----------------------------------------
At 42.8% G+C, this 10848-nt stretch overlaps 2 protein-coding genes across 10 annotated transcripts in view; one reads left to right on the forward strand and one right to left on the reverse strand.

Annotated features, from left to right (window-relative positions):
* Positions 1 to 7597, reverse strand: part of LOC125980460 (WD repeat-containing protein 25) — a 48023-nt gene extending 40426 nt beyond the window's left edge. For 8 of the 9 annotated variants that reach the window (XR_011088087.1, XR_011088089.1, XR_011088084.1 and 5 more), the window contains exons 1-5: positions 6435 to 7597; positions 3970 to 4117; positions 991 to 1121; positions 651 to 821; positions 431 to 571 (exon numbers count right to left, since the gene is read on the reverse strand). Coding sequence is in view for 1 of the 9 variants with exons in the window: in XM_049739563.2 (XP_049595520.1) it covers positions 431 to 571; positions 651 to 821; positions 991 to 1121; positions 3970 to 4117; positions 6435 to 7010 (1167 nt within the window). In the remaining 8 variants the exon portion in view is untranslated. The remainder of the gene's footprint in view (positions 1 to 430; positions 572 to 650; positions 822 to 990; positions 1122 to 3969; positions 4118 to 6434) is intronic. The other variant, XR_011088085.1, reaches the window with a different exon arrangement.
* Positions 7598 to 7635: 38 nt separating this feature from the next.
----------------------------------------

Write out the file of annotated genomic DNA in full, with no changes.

At 42.8% G+C, this 10848-nt stretch overlaps 2 protein-coding genes across 10 annotated transcripts in view; one reads left to right on the forward strand and one right to left on the reverse strand.

Annotated features, from left to right (window-relative positions):
* Positions 1 to 7597, reverse strand: part of LOC125980460 (WD repeat-containing protein 25) — a 48023-nt gene extending 40426 nt beyond the window's left edge. For 8 of the 9 annotated variants that reach the window (XR_011088087.1, XR_011088089.1, XR_011088084.1 and 5 more), the window contains exons 1-5: positions 6435 to 7597; positions 3970 to 4117; positions 991 to 1121; positions 651 to 821; positions 431 to 571 (exon numbers count right to left, since the gene is read on the reverse strand). Coding sequence is in view for 1 of the 9 variants with exons in the window: in XM_049739563.2 (XP_049595520.1) it covers positions 431 to 571; positions 651 to 821; positions 991 to 1121; positions 3970 to 4117; positions 6435 to 7010 (1167 nt within the window). In the remaining 8 variants the exon portion in view is untranslated. The remainder of the gene's footprint in view (positions 1 to 430; positions 572 to 650; positions 822 to 990; positions 1122 to 3969; positions 4118 to 6434) is intronic. The other variant, XR_011088085.1, reaches the window with a different exon arrangement.
* Positions 7598 to 7635: 38 nt separating this feature from the next.